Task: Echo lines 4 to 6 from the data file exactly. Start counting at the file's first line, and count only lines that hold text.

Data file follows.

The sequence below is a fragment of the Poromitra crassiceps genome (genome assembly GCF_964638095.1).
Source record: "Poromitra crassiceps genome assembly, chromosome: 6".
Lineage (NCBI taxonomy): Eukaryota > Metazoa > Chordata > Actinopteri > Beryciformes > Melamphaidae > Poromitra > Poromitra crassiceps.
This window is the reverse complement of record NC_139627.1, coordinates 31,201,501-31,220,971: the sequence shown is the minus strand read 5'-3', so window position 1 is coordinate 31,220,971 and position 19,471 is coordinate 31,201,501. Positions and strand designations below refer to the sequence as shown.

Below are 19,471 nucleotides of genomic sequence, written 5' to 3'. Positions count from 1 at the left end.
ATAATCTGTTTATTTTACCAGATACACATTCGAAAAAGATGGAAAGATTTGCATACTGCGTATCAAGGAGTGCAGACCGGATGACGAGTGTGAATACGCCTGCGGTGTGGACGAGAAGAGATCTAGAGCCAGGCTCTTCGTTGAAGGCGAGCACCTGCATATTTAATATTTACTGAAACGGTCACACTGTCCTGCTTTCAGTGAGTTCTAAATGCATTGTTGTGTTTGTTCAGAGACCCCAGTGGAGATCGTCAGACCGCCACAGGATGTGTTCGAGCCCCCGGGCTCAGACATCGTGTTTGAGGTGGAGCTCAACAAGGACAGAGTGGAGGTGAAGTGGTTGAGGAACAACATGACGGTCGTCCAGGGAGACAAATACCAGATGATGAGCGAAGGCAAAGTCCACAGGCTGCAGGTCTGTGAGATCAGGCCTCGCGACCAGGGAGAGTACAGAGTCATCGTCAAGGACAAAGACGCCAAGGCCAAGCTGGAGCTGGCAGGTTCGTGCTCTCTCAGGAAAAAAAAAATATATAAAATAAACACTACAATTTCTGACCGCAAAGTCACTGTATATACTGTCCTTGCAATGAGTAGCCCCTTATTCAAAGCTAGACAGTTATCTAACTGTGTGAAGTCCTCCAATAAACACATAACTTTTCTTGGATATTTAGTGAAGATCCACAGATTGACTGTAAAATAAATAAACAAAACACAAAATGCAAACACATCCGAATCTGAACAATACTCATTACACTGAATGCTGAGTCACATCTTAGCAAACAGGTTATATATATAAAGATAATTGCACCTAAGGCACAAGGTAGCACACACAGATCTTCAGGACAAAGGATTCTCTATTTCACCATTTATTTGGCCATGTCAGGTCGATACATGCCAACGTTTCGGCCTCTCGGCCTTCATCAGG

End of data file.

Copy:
This window is the reverse complement of record NC_139627.1, coordinates 31,201,501-31,220,971: the sequence shown is the minus strand read 5'-3', so window position 1 is coordinate 31,220,971 and position 19,471 is coordinate 31,201,501. Positions and strand designations below refer to the sequence as shown.

Below are 19,471 nucleotides of genomic sequence, written 5' to 3'. Positions count from 1 at the left end.
ATAATCTGTTTATTTTACCAGATACACATTCGAAAAAGATGGAAAGATTTGCATACTGCGTATCAAGGAGTGCAGACCGGATGACGAGTGTGAATACGCCTGCGGTGTGGACGAGAAGAGATCTAGAGCCAGGCTCTTCGTTGAAGGCGAGCACCTGCATATTTAATATTTACTGAAACGGTCACACTGTCCTGCTTTCAGTGAGTTCTAAATGCATTGTTGTGTTTGTTCAGAGACCCCAGTGGAGATCGTCAGACCGCCACAGGATGTGTTCGAGCCCCCGGGCTCAGACATCGTGTTTGAGGTGGAGCTCAACAAGGACAGAGTGGAGGTGAAGTGGTTGAGGAACAACATGACGGTCGTCCAGGGAGACAAATACCAGATGATGAGCGAAGGCAAAGTCCACAGGCTGCAGGTCTGTGAGATCAGGCCTCGCGACCAGGGAGAGTACAGAGTCATCGTCAAGGACAAAGACGCCAAGGCCAAGCTGGAGCTGGCAGGTTCGTGCTCTCTCAGGAAAAAAAAAATATATAAAATAAACACTACAATTTCTGACCGCAAAGTCACTGTATATACTGTCCTTGCAATGAGTAGCCCCTTATTCAAAGCTAGACAGTTATCTAACTGTGTGAAGTCCTCCAATAAACACATAACTTTTCTTGGATATTTAGTGAAGATCCACAGATTGACTGTAAAATAAATAAACAAAACACAAAATGCAAACACATCCGAATCTGAACAATACTCATTACACTGAATGCTGAGTCACATCTTAGCAAACAGGTTATATATATAAAGATAATTGCACCTAAGGCACAAGGTAGCACACACAGATCTTCAGGACAAAGGATTCTCTATTTCACCATTTATTTGGCCATGTCAGGTCGATACATGCCAACGTTTCGGCCTCTCGGCCTTCATCAGG